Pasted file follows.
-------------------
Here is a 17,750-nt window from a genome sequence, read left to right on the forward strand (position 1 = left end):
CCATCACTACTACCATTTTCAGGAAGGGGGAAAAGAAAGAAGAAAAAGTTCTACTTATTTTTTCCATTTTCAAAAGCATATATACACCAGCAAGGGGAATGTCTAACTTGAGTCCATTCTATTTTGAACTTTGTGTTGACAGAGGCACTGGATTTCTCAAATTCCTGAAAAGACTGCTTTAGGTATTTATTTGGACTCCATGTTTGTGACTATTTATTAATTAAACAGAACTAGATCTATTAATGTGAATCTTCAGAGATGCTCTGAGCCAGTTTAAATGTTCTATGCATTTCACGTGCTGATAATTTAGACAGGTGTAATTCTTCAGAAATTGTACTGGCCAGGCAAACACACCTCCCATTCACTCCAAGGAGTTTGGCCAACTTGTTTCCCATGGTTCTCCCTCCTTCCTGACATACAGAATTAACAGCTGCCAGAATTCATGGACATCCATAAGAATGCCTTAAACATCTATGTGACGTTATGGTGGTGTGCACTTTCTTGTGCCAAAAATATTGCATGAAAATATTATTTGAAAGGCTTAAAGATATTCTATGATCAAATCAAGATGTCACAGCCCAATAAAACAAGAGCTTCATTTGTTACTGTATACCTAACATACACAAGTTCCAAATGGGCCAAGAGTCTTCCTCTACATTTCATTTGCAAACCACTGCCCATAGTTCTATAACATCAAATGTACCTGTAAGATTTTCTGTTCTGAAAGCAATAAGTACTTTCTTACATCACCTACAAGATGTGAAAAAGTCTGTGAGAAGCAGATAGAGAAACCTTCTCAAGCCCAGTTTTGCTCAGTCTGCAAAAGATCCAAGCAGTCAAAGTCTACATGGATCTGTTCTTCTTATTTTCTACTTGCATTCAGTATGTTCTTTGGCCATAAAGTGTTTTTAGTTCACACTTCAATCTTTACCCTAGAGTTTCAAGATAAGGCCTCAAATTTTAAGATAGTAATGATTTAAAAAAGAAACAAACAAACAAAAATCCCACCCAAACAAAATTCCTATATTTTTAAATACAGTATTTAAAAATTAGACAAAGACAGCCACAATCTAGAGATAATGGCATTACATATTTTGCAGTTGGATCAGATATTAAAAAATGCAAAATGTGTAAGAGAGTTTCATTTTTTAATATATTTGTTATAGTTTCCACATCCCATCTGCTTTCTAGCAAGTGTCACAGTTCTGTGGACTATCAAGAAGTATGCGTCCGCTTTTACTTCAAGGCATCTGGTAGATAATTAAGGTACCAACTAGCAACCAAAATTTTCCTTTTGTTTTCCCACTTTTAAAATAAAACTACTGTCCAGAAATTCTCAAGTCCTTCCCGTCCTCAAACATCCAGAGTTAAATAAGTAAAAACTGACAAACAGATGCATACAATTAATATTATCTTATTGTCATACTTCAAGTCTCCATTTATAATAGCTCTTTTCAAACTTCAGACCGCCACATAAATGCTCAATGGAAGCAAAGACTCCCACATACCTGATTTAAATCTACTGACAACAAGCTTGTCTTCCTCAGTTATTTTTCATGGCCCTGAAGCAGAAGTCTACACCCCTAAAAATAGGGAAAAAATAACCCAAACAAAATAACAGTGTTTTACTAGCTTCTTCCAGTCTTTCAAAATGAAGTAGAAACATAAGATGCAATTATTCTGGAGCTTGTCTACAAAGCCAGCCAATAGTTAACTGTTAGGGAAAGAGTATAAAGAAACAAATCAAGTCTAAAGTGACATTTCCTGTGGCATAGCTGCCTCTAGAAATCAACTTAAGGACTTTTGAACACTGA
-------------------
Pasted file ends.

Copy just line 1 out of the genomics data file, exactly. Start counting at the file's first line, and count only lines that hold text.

Here is a 17,750-nt window from a genome sequence, read left to right on the forward strand (position 1 = left end):